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Understanding Intrinsic and Extrinsic Motivation

In short intrinsic motivation involves performing a task because it is personal rewarding to you. On the other hand, extrinsic motivation involves completing a task or exhibiting a behavior because of outside causes such as avoiding punishment or receiving a reward.


Here we can observe that the main difference between these two types of motivation is that intrinsic motivation comes from within oneself while extrinsic motivation is external. While, this difference seems small and possibly trivial, each type has a different effect on work output.



Extrinsic motivation is beneficial in some cases. For example, working towards gaining a reward of some kind can be helpful when you need to complete a task you might normally find unpleasant.


Intrinsic motivation, however, is typically a more effective long-term method for achieving goals and completing tasks in a way that makes you feel fulfilled. While extrinsic motivation is helpful in certain situations, it may eventually lead to burnout or lose effectiveness over time.


Sometimes intrinsic and extrinsic motivation can work together to help you complete a task. For example, if you have a job and are working on completing a project, you might be extrinsically motivated to finish it to meet a teammate’s timeline. You might be intrinsically motivated to finish it because you enjoy the project want to do a good job.


Using intrinsic motivation at work


There are many ways you can apply intrinsic motivation at work. For example, providing and receiving positive feedback is one of the best ways to increase motivation.


To support intrinsic motivation among your team, be intentional with your feedback. Positive criticism that’s specific and empowering will help people understand your standards and expectations.


Share consistently with managers or leaders when and how their feedback helps you to be motivated. Also, give them positive feedback when their guidance was beneficial. When you provide positive feedback to your managers about what motivates you, you’re extrinsically motivating them to continue managing you successfully.


Internal rewards should be used when:

-Participating in an activity because you find the activity enjoyable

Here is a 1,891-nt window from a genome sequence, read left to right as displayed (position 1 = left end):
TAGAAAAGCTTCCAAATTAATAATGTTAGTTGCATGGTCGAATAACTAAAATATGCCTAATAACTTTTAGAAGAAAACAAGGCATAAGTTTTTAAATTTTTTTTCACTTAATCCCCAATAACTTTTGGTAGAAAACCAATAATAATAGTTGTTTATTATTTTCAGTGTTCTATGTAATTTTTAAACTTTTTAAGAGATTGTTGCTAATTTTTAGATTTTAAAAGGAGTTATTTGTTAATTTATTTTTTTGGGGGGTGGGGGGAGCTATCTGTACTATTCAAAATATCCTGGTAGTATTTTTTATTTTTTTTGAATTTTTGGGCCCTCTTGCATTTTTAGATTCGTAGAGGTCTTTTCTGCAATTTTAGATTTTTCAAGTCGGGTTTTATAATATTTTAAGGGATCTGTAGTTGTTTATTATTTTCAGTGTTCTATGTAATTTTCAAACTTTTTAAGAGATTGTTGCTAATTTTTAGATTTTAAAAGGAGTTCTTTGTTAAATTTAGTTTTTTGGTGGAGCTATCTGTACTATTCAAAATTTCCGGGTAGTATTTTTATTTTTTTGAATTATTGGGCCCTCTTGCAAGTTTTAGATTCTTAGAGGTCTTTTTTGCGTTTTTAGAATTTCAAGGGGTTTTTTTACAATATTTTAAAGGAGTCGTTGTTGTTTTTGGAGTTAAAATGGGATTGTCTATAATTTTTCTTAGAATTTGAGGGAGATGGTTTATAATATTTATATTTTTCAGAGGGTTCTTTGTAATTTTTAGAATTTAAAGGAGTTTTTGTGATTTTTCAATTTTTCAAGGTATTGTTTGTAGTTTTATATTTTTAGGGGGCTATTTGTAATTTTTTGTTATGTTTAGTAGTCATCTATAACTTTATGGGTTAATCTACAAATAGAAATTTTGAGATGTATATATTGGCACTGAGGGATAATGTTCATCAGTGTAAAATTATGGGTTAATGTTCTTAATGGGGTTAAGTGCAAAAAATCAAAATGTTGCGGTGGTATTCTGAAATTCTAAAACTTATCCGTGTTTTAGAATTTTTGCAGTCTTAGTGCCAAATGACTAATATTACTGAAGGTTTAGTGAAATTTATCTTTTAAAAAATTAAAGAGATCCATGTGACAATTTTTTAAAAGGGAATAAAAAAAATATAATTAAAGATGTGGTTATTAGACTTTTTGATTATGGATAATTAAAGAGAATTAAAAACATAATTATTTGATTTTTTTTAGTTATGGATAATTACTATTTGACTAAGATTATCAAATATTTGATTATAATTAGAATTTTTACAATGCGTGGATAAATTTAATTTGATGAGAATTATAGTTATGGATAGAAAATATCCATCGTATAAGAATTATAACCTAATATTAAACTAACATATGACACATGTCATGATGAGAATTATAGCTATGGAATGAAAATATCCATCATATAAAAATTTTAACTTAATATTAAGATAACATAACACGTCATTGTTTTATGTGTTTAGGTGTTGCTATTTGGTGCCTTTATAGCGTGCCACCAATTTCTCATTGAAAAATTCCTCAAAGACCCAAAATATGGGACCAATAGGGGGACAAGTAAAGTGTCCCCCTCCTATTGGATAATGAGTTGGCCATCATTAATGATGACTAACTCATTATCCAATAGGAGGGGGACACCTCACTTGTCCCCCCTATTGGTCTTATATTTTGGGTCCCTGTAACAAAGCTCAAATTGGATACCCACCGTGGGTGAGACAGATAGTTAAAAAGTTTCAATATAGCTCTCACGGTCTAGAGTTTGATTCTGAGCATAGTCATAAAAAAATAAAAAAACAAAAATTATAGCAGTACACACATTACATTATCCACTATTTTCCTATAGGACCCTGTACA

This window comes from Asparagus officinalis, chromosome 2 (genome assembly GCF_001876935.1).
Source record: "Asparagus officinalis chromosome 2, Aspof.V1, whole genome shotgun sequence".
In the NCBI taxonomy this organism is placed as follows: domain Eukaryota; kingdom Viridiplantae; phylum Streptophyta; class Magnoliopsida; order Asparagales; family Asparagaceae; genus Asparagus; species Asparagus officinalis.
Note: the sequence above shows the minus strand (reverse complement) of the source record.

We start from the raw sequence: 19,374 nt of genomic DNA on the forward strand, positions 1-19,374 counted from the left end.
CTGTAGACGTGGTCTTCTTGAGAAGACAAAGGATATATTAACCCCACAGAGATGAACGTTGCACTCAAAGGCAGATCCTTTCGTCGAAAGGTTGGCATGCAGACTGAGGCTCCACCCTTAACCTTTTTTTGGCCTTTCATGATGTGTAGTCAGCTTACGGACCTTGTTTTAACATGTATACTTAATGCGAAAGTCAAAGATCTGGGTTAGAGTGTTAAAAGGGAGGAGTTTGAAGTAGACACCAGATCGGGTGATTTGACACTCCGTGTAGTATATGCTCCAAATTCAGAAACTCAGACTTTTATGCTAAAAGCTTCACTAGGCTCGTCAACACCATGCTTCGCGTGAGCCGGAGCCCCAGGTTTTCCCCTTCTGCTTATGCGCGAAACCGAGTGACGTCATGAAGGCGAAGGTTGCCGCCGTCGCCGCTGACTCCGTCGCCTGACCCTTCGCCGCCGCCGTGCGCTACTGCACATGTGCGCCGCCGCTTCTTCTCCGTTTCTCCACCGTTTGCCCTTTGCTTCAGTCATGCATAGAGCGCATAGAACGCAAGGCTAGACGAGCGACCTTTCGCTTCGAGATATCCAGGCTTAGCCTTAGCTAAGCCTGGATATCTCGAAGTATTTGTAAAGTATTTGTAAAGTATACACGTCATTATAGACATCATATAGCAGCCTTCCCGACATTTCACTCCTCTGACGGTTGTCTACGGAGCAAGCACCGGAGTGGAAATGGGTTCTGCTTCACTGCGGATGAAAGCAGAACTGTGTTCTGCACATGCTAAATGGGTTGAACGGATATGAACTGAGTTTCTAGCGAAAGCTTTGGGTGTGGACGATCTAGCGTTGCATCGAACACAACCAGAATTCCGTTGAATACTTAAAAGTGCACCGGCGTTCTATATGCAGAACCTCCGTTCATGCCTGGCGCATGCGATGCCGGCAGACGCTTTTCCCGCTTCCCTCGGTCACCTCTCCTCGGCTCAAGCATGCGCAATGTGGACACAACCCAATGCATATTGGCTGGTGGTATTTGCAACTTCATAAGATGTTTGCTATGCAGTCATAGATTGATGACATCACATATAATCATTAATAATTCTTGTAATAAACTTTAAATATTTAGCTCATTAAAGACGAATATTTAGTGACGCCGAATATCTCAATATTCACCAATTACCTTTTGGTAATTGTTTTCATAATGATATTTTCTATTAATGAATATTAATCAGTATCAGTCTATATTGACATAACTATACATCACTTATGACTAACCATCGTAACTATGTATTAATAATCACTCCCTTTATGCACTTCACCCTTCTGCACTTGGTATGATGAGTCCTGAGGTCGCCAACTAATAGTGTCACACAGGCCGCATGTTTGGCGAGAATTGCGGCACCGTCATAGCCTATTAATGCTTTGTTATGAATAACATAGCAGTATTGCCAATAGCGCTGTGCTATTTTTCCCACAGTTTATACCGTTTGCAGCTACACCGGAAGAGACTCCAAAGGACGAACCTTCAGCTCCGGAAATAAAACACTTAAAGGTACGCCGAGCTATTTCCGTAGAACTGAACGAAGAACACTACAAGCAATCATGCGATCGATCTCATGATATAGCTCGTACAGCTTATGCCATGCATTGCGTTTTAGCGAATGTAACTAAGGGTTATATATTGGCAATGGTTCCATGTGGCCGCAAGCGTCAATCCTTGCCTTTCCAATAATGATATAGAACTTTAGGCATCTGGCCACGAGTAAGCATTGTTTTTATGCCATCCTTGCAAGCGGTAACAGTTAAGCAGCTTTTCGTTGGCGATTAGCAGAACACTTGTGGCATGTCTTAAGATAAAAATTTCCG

-Praise increases internal motivation.


Internal rewards should not be used when:

-In combination to external rewards for completing a particular task or only doing minimal work.


Using extrinsic motivation at work


In some settings, extrinsic motivation is necessary for day-to-day work.


When you want to use extrinsic motivation as a manager or leader, it’s important to offer rewards strategically. While external rewards can effectively motivate your team to take on a new challenge, learn a new skill, or hit a quarterly goal, you should also make sure you’re giving them the resources necessary to take on projects and skills they’re passionate about.


Work for the rewards that please you, but be aware of your limits and take breaks when you need them. Make sure you also set aside time to explore new skills and activities you are interested in for the sake of enjoyment or to learn something new.


External rewards should be used as:

-Be a source of feedback to let people know when their performance has achieved a standard that is deserving of reinforcement

-Induce interest and participation in an activity an individual is not interested in

-Motivate people to acquire new skills or knowledge


External rewards should not be used when:

-A person is already interested in the topic, task, or activity

-Offering a reward would make the activity feel like work instead of play


Both intrinsic and extrinsic motivation are important ways of driving behavior. When you understand the differences between the two types of motivation, you can also better understand how to encourage people.

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